10% patients develop thirst requiring oral fluids
5% patients require i.v replacement therapy
because of postural hypotension
1% patients prolonged POD/ chronic salt losers

96

management of post obstructive diuresis

Strict hourly urine output
Daily weights,
U+E’S
BP - look for orthostatic hypotension
Majority do not need volume
replacement i.e. diuresis is physiological
A minority of patients will show a UO
of > 200ml/hr for 6 hours
These patients need close observation
and fluid replacement
Aim to replace 1/2 hourly urine output
with N. saline
Also watch for postural hypotension
and hyponatraemia

97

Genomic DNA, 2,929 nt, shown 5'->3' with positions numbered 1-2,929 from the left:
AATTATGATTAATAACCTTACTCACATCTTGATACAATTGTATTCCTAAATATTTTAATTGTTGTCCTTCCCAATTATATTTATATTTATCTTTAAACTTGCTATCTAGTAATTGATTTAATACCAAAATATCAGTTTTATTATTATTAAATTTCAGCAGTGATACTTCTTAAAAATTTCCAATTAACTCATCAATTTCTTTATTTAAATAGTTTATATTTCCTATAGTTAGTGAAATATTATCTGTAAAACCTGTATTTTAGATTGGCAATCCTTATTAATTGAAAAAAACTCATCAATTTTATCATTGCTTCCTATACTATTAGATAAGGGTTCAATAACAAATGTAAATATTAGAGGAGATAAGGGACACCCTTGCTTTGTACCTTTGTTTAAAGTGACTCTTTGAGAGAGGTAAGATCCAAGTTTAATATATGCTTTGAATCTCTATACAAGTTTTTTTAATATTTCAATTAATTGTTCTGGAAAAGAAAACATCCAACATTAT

respiratory alkalosis

• ↓ CO2 due to Hyperventilation leads to ↓ [H+] • Compensatory Mechanism:
• Renal compensation - H+ ions are generated and HCO3- ions are secreted.
• Respiratory compensation - stimulation of arterial and CSF chemoreceptors causes a decrease in breathing rate

98

respiratory acidosis

• ↑ CO2 due to Hypoventilation leads to ↑ [H+] • Compensatory Mechanism: • Most of the increased [H+] is buffered intracellularly • Renal compensation - H+ ions are secreted and HCO3- ions are reabsorbed more. • Respiratory compensation - stimulation of arterial and CSF chemoreceptors causes an increase in breathing rate

99

sites of bicarbonate reabsorption

90% in PCT , 10% in intercalated discs of DCT / collecting duct

100

how is a fixed acid buffered

via the excretion of hydrogen ions in the form of ammonia and phosphate and subsequent absorption of bicarbonate

101

volatile acids

can be eliminated from the body as a gas

102

hydronephrosis.

Dilation of the renal pelvis and calyces - progressive atrophy of the kidneys, thus leading to kidney impairment